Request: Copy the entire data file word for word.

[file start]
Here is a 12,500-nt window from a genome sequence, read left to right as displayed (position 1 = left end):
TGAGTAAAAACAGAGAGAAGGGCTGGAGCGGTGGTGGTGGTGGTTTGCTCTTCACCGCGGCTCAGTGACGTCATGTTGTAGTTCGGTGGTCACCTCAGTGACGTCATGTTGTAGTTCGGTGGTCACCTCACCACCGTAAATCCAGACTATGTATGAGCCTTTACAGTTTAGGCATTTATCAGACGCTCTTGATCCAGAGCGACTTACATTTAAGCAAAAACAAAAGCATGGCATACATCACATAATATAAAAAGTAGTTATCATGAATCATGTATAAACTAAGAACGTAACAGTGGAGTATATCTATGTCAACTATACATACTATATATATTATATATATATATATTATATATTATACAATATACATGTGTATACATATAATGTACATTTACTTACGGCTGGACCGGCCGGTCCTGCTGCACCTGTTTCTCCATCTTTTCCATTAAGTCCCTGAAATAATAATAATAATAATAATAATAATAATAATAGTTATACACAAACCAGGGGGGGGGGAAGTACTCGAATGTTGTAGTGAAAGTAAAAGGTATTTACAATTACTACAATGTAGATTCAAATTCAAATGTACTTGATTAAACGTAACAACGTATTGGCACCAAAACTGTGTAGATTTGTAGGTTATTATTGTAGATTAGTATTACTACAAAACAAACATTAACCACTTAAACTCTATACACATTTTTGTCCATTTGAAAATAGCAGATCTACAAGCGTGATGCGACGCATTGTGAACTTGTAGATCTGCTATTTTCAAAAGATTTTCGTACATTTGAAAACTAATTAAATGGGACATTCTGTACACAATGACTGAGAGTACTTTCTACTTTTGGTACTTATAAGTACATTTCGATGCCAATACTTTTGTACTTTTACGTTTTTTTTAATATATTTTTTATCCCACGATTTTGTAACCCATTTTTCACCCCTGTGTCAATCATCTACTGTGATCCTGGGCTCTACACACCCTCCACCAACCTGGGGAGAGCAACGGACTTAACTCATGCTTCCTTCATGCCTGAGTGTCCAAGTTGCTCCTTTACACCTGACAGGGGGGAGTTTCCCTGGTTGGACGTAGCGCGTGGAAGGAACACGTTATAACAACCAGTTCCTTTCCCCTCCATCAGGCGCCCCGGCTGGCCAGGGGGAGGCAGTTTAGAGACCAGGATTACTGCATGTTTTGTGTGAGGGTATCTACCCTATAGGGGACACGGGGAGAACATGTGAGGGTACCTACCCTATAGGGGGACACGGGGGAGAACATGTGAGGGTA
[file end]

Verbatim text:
Here is a 12,500-nt window from a genome sequence, read left to right as displayed (position 1 = left end):
TGAGTAAAAACAGAGAGAAGGGCTGGAGCGGTGGTGGTGGTGGTTTGCTCTTCACCGCGGCTCAGTGACGTCATGTTGTAGTTCGGTGGTCACCTCAGTGACGTCATGTTGTAGTTCGGTGGTCACCTCACCACCGTAAATCCAGACTATGTATGAGCCTTTACAGTTTAGGCATTTATCAGACGCTCTTGATCCAGAGCGACTTACATTTAAGCAAAAACAAAAGCATGGCATACATCACATAATATAAAAAGTAGTTATCATGAATCATGTATAAACTAAGAACGTAACAGTGGAGTATATCTATGTCAACTATACATACTATATATATTATATATATATATATTATATATTATACAATATACATGTGTATACATATAATGTACATTTACTTACGGCTGGACCGGCCGGTCCTGCTGCACCTGTTTCTCCATCTTTTCCATTAAGTCCCTGAAATAATAATAATAATAATAATAATAATAATAATAGTTATACACAAACCAGGGGGGGGGGAAGTACTCGAATGTTGTAGTGAAAGTAAAAGGTATTTACAATTACTACAATGTAGATTCAAATTCAAATGTACTTGATTAAACGTAACAACGTATTGGCACCAAAACTGTGTAGATTTGTAGGTTATTATTGTAGATTAGTATTACTACAAAACAAACATTAACCACTTAAACTCTATACACATTTTTGTCCATTTGAAAATAGCAGATCTACAAGCGTGATGCGACGCATTGTGAACTTGTAGATCTGCTATTTTCAAAAGATTTTCGTACATTTGAAAACTAATTAAATGGGACATTCTGTACACAATGACTGAGAGTACTTTCTACTTTTGGTACTTATAAGTACATTTCGATGCCAATACTTTTGTACTTTTACGTTTTTTTTAATATATTTTTTATCCCACGATTTTGTAACCCATTTTTCACCCCTGTGTCAATCATCTACTGTGATCCTGGGCTCTACACACCCTCCACCAACCTGGGGAGAGCAACGGACTTAACTCATGCTTCCTTCATGCCTGAGTGTCCAAGTTGCTCCTTTACACCTGACAGGGGGGAGTTTCCCTGGTTGGACGTAGCGCGTGGAAGGAACACGTTATAACAACCAGTTCCTTTCCCCTCCATCAGGCGCCCCGGCTGGCCAGGGGGAGGCAGTTTAGAGACCAGGATTACTGCATGTTTTGTGTGAGGGTATCTACCCTATAGGGGACACGGGGAGAACATGTGAGGGTACCTACCCTATAGGGGGACACGGGGGAGAACATGTGAGGGTA